Tuesday, June 27, 2017

Calling all lovers of the Puget Sound!

Are you interested in regional efforts to keep Puget Sound healthy and resilient? Join us in Auburn, Wed., July 19 at Green River Community College to attend our Puget Sound Nutrient Dialogue. This all-day meeting will bring together those working to understand and protect Puget Sound to discuss what we’re learning from our most recent science.

Fort Lawton West Point Lighthouse, Discovery Park, Seattle, Washington (Courtesy of Kenny Rowe)

After a decade of development, we have the state-of-the-art Salish Sea environmental computer model to help us understand changes in Puget Sound and evaluate the best solutions to reduce human impacts. This model shows us that land-based human sources of nutrients are leading to cases of low dissolved oxygen levels in the Sound. We are using this tool – in combination with ongoing field monitoring data and broad stakeholder input – to develop options to reduce nutrients in the Sound.

Join the conversation and learn how an over-abundance of nutrients affect our beloved Puget Sound. A healthy balance of nutrients is essential for a healthy food web, just as we require a balanced diet for good health. But excess nutrients from human sources can cause problems in Puget Sound just as over-eating can lead to health problems in your body. The over-enrichment of nutrients is diminishing dissolved oxygen levels that fish and other species in the Sound need to thrive.


Click here to register!

Join us in person

July 19 
8:30 a.m. to 4 p.m. 
Green River Community College, Lindbloom Student Union Center

Register by July 5 to secure your seat!

Parking and the event are free. Coffee and light refreshments will be provided. Lunch will be available for purchase at the college’s newly remodeled cafeteria.


How can nutrients be negative for Puget Sound? 

A healthy Puget Sound is integral to our identity and our future. There is a growing body of science and evidence that shows increasing nutrients are adversely affecting the Sound.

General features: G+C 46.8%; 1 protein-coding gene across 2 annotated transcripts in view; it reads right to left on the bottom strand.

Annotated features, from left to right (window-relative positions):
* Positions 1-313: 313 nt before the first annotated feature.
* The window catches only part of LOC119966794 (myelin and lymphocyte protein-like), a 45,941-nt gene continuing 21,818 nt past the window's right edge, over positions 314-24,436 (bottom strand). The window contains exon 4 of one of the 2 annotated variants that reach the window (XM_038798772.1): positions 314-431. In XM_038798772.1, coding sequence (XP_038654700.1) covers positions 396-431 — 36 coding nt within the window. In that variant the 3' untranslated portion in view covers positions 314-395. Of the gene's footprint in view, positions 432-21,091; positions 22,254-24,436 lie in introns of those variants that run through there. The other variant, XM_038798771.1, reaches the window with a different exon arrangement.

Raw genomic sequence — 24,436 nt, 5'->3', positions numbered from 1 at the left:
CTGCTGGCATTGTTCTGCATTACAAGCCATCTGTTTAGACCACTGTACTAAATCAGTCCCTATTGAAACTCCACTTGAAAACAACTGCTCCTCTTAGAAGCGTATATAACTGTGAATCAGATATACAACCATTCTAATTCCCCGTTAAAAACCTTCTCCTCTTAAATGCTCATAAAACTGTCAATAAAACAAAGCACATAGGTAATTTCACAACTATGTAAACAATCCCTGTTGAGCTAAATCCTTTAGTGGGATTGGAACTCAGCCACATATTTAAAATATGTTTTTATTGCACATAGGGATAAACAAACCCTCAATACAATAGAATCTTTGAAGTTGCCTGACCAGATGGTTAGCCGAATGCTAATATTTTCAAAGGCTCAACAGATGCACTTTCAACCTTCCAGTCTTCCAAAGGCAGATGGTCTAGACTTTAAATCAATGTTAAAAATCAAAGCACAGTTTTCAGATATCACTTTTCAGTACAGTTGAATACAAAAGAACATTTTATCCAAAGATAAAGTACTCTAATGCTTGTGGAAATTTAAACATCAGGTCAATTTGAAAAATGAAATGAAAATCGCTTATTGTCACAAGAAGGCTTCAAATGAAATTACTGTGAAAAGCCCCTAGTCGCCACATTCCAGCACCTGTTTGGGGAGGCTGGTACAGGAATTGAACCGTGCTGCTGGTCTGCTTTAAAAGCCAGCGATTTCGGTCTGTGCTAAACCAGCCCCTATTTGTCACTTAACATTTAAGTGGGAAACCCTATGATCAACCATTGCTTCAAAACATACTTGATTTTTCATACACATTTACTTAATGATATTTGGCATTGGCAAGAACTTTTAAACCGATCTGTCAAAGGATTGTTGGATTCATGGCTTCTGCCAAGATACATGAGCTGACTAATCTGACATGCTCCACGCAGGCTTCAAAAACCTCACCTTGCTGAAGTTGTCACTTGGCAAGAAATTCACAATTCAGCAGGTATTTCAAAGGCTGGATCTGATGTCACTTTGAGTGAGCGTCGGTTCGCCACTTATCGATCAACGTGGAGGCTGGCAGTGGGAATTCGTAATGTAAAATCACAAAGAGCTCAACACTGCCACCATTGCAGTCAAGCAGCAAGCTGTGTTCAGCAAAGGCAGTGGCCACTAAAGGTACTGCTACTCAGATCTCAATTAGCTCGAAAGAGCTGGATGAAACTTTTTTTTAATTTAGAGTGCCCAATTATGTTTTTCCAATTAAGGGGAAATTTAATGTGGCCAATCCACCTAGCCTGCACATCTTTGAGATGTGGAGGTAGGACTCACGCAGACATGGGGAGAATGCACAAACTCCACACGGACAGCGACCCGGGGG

This dialogue is meant to bring together stakeholders, decision-makers, scientists, and the interested public to:
  • Talk about the current state of the knowledge
  • Discuss the effects of excess nutrients in Puget Sound
  • Make connections between different areas of research
  • Identify new studies that will improve our knowledge and understanding

Just like your human body, our Puget Sound ecosystem needs balance to be healthy. Too many nutrients in the Sound can also lead to undesirable changes in the food web, over-growths of algae that wash up on our beaches, increases in jellyfish populations, and more harmful algae blooms. Beyond changing what is considered normal for Puget Sound, these problems could reduce the Sound’s ability to be resilient to increasing pressures from climate change and the growing human population in the region.


Stay involved! 

Learn more about the project on our website where you can also find updated information on the Puget Sound Nutrient Dialogue as it becomes available.

Subscribe to our project listserv to receive email updates. 

By: Jenny Robertson, water quality environmental specialist

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